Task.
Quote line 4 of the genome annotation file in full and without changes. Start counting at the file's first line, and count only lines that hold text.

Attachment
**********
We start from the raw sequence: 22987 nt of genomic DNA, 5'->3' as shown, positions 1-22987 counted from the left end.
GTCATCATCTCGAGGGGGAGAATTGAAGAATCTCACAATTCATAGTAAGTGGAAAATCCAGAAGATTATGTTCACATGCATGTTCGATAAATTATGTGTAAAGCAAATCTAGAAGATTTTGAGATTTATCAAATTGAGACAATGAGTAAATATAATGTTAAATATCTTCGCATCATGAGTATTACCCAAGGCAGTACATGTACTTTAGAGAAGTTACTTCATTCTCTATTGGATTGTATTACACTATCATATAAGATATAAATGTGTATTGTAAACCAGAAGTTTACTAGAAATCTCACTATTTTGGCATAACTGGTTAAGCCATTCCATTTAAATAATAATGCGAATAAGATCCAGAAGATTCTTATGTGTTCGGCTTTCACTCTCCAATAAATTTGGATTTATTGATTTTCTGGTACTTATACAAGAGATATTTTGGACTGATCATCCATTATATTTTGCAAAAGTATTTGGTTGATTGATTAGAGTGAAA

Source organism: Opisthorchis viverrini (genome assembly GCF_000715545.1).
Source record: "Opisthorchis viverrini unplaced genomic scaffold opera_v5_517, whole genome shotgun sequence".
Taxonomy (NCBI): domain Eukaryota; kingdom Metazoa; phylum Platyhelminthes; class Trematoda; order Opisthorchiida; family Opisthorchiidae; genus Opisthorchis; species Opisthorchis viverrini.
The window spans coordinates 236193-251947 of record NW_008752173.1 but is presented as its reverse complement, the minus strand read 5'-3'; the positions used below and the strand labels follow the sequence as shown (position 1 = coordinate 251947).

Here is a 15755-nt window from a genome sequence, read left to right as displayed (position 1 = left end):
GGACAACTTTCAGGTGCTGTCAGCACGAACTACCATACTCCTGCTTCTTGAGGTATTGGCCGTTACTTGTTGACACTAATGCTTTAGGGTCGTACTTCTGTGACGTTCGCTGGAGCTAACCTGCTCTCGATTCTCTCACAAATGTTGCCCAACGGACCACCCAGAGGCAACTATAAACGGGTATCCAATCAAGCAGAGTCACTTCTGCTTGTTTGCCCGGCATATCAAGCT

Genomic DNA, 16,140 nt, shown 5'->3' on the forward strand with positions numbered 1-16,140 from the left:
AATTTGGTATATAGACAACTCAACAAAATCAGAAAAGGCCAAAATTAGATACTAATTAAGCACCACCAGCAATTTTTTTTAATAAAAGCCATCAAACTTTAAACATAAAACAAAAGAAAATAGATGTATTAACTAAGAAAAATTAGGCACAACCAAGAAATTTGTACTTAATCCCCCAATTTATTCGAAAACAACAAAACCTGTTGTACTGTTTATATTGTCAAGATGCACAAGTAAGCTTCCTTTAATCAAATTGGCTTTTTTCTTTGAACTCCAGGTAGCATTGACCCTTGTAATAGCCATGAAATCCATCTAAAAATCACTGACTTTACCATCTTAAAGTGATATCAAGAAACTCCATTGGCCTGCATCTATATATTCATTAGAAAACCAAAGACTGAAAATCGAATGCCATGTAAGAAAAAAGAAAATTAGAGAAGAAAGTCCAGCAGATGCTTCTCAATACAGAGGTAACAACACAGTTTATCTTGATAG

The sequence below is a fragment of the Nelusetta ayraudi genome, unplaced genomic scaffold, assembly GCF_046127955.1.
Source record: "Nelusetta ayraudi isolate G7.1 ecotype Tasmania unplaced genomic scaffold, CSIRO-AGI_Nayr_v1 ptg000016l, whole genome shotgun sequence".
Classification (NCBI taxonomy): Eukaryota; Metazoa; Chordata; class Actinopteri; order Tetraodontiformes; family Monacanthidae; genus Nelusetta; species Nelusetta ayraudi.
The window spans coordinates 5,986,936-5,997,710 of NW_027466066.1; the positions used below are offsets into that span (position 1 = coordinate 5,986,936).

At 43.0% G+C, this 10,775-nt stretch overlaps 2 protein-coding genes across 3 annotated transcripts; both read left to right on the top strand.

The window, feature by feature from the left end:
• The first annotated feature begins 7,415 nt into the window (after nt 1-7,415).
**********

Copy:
Source record: "Opisthorchis viverrini unplaced genomic scaffold opera_v5_517, whole genome shotgun sequence".